In 1982 director Wes Craven tackled the live-action adaptation of Swamp Thing, a DC comic book created by writer Len Wein and legendary artist Bernie Wrightson back in the 70s, but with a script that had only a modicum of similarities to the source material – a scientist turned into a swamp monster and a villain named Arcane who wants him for some reason – and with only a $2 million dollar budget it turned out better than expected, just not one that was all that faithful to the comic book. Flash forward to 1989 and director Jim Wynorski was given the task of bringing a sequel to the big screen, with a slightly higher budget but without Adrienne Barbeau.
The plot of the sequel, and I’m using the word “plot” in the broadest sense, deals not only with the return of the titular Swamp Thing but with that of Anton Arcane (Louis Jourdan), who despite transforming into a boar-lion hybrid creature and being killed by Swamp Thing in the previous film is now back in the land of the living, as well as in human form. There is some lip service to him being found in the swamp by one of his underlings, and somehow resurrected, but this is done via a throwaway line in one of the best examples of lazy screenwriting I’ve ever seen and doesn’t remotely qualify as an explanation. Anton is now searching for some way to stave off the effects of aging and with the aid of scientists Dr. Rochelle (Ace Mask) and Dr. Lana Zurrell (Sarah Douglas), they have been combining genes from various swamp animals with human test subjects, creating monsters known as Un-Men.
Note: The script never identifies them as Un-Men, this is just another element that is borrowed from the comic books without much in the way of an explanation.
Turns out that these experiments are not going too well, certainly not helped by a “leech man” escaping and attacking a group of government agents who were looking for a moonshining operation in the swamp and drawing unwanted attention, but the key to the success seems to stem from the genetic make-up of Arcane’s late wife. How is this actually supposed to work, you ask? Haven’t a clue, the script keeps tossing in scientific gobbledygook at such a rapid pace in the hope that the viewer won’t figure out that none of this makes a lick of sense. Lucky for Arcane, his stepdaughter Abby (Heath Locklear) picks this moment to pay a visit and ask why she wasn’t invited to her mother’s funeral, Arcane being a dick the most likely reason, but it turns out that she has the same genetic make-up as her mother – because that’s how hereditary genes work – and she’s what required for Rochelle and Zurrell to complete the experiment that will make Arcane immortal.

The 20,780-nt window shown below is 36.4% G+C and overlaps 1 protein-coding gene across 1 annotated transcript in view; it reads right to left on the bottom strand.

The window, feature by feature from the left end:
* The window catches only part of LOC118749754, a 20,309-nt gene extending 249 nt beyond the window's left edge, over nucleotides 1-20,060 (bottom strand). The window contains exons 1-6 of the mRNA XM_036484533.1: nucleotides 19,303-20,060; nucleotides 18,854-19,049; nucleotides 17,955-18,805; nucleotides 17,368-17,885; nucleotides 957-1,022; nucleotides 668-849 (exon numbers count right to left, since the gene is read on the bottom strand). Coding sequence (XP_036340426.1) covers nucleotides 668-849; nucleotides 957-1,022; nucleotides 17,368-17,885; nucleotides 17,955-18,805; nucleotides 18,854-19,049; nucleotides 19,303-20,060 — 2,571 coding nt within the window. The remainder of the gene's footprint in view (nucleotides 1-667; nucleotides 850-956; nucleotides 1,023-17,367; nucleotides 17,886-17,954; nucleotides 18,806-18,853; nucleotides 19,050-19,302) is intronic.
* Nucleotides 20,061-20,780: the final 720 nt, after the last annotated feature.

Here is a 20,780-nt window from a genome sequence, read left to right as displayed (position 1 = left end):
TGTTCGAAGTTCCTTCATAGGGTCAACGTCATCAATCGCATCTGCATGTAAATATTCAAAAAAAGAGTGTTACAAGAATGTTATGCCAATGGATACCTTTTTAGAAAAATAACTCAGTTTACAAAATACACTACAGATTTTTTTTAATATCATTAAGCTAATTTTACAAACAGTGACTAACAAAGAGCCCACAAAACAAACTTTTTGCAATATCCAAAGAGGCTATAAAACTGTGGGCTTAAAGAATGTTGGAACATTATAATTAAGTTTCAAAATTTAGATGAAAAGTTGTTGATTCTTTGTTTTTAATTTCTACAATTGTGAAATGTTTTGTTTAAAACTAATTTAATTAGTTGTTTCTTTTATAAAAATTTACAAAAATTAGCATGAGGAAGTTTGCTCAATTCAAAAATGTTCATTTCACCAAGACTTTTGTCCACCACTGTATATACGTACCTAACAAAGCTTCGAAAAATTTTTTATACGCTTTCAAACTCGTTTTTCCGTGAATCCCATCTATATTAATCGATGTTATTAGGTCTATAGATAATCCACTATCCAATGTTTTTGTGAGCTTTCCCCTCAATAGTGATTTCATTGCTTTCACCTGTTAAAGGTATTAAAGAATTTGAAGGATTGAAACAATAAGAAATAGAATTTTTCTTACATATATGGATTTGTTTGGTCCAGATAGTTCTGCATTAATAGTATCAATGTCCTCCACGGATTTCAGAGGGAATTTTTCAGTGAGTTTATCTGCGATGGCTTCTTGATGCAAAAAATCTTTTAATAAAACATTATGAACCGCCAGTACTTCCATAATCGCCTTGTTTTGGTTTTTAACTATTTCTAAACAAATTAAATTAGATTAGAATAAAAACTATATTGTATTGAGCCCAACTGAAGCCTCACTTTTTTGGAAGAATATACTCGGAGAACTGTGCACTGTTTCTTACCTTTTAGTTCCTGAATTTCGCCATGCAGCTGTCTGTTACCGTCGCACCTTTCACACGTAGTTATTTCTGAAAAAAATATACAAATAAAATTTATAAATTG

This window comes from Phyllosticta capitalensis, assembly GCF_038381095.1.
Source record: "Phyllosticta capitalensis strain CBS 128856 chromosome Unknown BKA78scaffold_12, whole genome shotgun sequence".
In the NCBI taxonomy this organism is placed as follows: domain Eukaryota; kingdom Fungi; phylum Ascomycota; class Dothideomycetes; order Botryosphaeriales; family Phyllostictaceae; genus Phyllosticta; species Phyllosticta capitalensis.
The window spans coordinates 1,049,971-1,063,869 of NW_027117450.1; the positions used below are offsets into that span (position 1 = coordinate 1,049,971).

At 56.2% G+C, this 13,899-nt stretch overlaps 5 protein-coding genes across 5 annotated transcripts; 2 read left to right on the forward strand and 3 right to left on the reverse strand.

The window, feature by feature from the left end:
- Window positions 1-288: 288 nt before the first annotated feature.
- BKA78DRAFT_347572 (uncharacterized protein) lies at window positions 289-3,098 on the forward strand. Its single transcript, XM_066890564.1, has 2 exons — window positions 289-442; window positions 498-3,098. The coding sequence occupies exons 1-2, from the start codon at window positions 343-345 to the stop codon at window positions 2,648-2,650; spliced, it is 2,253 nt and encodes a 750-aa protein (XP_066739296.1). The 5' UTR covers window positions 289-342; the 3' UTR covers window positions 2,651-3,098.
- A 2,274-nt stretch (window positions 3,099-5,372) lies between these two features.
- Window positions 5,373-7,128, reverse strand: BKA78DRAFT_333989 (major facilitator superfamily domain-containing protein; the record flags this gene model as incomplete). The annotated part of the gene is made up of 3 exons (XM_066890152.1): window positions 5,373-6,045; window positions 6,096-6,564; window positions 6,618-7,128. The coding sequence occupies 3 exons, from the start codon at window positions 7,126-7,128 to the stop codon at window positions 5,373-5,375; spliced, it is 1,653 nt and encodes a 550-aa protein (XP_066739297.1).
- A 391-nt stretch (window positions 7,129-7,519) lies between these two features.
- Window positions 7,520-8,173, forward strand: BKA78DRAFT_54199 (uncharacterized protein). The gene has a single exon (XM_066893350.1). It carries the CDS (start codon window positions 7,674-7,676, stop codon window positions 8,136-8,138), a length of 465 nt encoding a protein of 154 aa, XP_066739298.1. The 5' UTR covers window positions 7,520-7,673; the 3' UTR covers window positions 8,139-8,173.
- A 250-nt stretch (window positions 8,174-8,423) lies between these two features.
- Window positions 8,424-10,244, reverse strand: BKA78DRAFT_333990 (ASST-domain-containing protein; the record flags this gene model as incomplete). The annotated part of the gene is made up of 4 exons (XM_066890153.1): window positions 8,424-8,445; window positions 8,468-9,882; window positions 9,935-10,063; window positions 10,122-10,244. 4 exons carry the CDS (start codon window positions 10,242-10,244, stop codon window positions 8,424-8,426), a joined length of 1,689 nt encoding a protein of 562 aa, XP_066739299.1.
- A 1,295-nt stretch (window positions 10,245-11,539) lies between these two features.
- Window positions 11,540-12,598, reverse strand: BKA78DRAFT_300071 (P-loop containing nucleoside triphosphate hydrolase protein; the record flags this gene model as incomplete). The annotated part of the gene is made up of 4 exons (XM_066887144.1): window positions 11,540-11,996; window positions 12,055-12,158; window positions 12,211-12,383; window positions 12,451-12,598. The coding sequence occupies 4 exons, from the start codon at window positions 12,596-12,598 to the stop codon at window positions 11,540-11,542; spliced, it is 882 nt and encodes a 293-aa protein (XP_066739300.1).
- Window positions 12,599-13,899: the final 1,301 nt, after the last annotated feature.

Meanwhile, Swamp Thing (Dick Durock) has been chilling in the swamp with seemingly no concern that Arcane has somehow risen from the grave and aside from tangling with the aforementioned leech-man a couple of times he really doesn’t seem all that worried about what Arcane is up to, that is until Abby shows up and activates his “swamp boner” and he has to put his superhero pants on to save her from the evil machinations of her stepfather. So yeah, the script certainly could have used a couple of more passes before the cameras started rolling, but not all of this was the fault of director Jim Wynorski as it was a mandate from the studio that at least one actor had to return for the sequel and the only one they could get was Louis Jordan, and while villains returning from the grave in a comic book story is nothing new it’s obvious that Wynorski didn’t really make much of an effort in having the return seem plausible or even remotely organic to the plot.